Skill over strength

Grade 8 Fernie Academy student and winner of The Free Press and CBAL writing contest shares his hockey experience abroad

Submitted by Nikolas Sombrowski

I recently returned from playing hockey overseas in Slaney, Czech Republic for the AAA Western Selects Grizzlies and I noticed that there were major changes in the style of play. The biggest noticeable difference between our game play and the European style was the amount of body checking used during the U14 AAA Czech Spring Hockey Cup.

Our Western Selects team came out with a few big hits every game, which shut the other teams down right away, as they were not used to this style of play. We shocked and scared the opponent during each game. We had the advantage right off the hop, so this technique was very useful to our team. However, we met our match when playing the larger and stronger Czech Republic. Their style was very similar to ours, giving us the best competition in the tournament.

The lack of hitting was made up by the European team’s skills and passing. The players would receive the puck, and before you could say “NHL”, the puck was gone to the next player. This was very difficult to play against because we had to keep our feet moving and really anticipate the play. Many of the kids I played against had incredible deking skills, in fact one deke in particular made our defenceman fall right onto his rear, which then led to a goal against us.

The refereeing is also very different than what we have at home. Slashing and crosschecking penalties that were called in Europe would have been a slight nudge or love tap in Canada. If a hard hit was made, even a clean one, the player would be called for something, generally a 10 minute penalty. This would be an outrageous call in Canada. Our team received the most penalty minutes, which included players ranked one, two, and three with the most minutes. My coach even said, under his breath, that the referees were “soft”.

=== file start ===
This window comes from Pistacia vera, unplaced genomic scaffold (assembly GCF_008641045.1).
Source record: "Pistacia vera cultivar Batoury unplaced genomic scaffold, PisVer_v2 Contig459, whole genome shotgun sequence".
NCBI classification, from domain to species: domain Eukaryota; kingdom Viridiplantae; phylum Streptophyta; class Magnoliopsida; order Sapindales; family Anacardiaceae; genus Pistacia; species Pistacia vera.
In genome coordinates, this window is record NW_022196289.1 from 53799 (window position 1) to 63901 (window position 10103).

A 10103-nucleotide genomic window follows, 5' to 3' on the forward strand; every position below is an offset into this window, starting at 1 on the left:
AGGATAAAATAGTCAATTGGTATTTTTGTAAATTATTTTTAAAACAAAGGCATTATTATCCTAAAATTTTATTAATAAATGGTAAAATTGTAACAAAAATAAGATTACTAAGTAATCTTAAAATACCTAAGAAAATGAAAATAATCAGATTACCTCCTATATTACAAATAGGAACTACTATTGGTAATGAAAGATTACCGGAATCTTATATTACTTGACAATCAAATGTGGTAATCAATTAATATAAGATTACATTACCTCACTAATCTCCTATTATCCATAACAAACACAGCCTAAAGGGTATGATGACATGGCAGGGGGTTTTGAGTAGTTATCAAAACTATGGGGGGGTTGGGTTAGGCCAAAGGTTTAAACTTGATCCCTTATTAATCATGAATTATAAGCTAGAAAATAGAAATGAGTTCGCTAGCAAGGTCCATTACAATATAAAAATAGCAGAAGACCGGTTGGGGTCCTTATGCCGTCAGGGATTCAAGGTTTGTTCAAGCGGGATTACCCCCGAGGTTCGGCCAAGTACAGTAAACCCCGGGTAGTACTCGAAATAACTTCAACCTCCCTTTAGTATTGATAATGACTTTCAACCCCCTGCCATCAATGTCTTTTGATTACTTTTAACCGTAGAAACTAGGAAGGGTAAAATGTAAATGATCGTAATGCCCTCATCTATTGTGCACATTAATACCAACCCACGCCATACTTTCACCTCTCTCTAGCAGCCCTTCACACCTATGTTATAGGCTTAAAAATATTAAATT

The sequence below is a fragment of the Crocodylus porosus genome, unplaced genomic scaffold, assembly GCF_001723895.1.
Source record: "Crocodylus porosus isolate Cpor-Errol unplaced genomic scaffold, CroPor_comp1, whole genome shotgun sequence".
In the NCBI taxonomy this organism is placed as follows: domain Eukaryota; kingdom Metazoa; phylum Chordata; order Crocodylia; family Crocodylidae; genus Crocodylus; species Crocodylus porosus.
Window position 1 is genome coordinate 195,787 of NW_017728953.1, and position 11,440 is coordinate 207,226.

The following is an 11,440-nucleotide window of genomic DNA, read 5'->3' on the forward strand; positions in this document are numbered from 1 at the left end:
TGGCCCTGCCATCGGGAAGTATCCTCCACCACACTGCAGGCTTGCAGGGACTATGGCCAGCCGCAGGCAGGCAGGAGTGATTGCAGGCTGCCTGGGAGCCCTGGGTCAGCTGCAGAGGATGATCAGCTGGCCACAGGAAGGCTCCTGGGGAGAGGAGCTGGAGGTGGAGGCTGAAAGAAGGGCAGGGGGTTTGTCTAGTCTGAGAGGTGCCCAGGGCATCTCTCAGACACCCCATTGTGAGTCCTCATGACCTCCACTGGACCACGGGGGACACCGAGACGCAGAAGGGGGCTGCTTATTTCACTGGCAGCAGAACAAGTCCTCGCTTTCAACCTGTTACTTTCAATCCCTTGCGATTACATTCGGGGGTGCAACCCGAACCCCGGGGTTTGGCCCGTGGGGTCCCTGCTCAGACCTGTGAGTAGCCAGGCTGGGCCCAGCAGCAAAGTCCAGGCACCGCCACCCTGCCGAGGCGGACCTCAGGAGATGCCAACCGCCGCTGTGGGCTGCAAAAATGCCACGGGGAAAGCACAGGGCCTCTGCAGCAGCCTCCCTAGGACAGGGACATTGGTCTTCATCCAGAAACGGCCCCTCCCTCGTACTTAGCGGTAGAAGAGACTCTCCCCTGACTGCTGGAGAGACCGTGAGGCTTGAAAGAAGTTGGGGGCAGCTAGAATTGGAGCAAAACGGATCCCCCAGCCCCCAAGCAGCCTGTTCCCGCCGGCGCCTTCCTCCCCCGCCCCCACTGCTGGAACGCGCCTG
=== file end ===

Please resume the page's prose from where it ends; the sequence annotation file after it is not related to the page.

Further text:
I had a wonderful experience playing in Europe with not just a physical but extremely talented group of boys from Winnipeg and westward. It turns out that our style, stronger brute strength came out on top. In our final game against the Czech Republic I managed to get two shorthanded goals, one of which being in the last 40 seconds, winning the game. Each of these scoring chances was created by a teammate firstly sacrificing his body then making a big hit so we could gain possession

A successful team doesn’t only need skill, but they need to bond, follow the game plan, which in our case was using the body, and take advantage of scoring opportunities when they were given. In the end we need our skills, strength, and team play to bring home the gold.